Crash.net:
If someone wants to get into bike data analysis, is it better to come from an engineering or IT background?

Davide Gentile:
In my opinion from a mechanical background because you need to know all about bike dynamics and thermo dynamics. You need to understand how forces interact on a bike and riding them helps too. But having said that, my job is still all numbers.

It's the relationship between the numbers I see and what is really happening on the bike. Acceleration, grip and torque are things that you need to understand at a practical level though.

Crash.net:
Have you never had a 'normal' job?

Davide Gentile:
Well, just after my studies I started to work in a factory which made bolts. It wasn't a nice job but luckily after 3 months Ducati asked me over for interview.

Crash.net:
Didn't you say you worked at Aprilia?

Davide Gentile:
Yes, yes I did some seasons with them working with Mattia Pasini and Randy de Puniet, before he was tame but I was working and studying at the same time. When I finished studying I then started at the bolt factory because I thought it would be a good stable job but getting up at 7 every day and working until 5 just wasn't my thing and the interview with Ducati rescued me

Crash.net:
Do you have any job security as a Data Analyst?

Davide Gentile:
On paper, job security in racing is pretty bad. Contracts are often 1 year and a good one would be for 2 years, that's racing. But I know that as a Data Analyst at the end of the season you can always find a job. Maybe I'm lucky because there aren't so many people doing my job.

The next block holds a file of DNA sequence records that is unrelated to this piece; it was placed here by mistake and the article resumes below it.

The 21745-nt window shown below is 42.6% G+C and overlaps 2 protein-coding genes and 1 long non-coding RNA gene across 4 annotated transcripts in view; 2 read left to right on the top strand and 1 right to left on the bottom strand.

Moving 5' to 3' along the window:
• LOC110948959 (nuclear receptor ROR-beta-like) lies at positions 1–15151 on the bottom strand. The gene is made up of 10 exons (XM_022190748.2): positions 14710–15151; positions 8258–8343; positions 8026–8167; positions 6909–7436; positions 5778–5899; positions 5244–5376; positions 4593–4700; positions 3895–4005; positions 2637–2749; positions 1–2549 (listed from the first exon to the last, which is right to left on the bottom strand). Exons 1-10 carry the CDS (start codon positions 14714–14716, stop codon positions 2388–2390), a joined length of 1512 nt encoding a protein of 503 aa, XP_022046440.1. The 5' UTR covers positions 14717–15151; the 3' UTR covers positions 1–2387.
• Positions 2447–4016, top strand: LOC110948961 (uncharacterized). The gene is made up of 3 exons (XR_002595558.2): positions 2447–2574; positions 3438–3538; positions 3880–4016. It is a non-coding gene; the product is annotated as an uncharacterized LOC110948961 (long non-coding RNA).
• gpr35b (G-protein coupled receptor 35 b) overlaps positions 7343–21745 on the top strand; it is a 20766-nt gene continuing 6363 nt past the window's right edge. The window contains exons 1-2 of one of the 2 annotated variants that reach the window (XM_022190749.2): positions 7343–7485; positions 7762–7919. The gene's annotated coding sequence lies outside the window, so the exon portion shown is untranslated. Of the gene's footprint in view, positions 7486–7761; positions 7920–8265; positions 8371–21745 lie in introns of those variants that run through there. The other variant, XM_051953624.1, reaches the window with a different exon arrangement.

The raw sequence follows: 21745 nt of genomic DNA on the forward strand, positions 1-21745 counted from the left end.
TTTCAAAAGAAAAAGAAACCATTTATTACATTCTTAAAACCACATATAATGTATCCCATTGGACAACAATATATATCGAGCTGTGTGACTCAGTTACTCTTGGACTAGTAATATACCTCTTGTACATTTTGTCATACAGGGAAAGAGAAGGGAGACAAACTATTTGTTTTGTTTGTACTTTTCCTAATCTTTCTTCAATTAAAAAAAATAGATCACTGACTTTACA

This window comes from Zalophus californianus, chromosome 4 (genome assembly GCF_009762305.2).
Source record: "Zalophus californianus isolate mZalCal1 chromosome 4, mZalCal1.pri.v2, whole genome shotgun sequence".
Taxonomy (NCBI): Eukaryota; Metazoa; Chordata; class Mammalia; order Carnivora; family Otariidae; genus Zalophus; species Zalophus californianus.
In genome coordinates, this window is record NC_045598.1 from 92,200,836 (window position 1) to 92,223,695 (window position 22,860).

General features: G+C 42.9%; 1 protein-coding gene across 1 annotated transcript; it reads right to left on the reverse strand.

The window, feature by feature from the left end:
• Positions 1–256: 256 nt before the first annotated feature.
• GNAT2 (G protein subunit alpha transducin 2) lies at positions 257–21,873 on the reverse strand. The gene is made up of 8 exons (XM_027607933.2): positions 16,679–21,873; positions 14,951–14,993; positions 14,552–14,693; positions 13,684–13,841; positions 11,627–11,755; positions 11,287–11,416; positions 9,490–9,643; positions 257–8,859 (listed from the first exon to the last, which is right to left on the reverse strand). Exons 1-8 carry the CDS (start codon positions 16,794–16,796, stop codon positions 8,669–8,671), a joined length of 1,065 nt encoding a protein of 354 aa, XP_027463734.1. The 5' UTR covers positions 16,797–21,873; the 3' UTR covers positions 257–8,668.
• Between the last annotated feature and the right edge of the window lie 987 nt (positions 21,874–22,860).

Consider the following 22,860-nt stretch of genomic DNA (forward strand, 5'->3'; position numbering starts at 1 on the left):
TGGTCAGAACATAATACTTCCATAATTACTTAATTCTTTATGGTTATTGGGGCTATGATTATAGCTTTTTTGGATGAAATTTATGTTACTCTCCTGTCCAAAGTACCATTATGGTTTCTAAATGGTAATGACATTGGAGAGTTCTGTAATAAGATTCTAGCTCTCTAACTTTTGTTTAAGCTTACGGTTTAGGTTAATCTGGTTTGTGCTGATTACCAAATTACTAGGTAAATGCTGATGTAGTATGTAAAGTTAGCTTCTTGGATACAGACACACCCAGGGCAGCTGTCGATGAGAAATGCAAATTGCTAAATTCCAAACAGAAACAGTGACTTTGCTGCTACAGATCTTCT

I've also done more of a crew chief job like at Ducati recently when I was working with Davidee Giugliano. I was being a crew chief but also taking care of the strategies. It was an interesting experience because Davidee is one of those riders that you know is giving everything he's got but at the same time he's not easy to work with. When things aren't going well he gets pretty angry and can be difficult to manage but once you win his trust he's a great guy to know and I think he still loves me!

Working hours vary a lot but this part of the season is the busiest because I'm preparing things to test at the end of the season so not only do I work on the races but I'm also getting ready for testing.

I believe that I'm paid pretty well, I don't earn millions but my pay is comparable with a crew chief's. There are not so many people with my skills so luckily I that makes my skills valuable.

Here I'm lucky because I'm developing my own system and can do whatever I want whereas if you worked at Repsol Honda you'd be working on someone else's stuff. I love that creative challenge.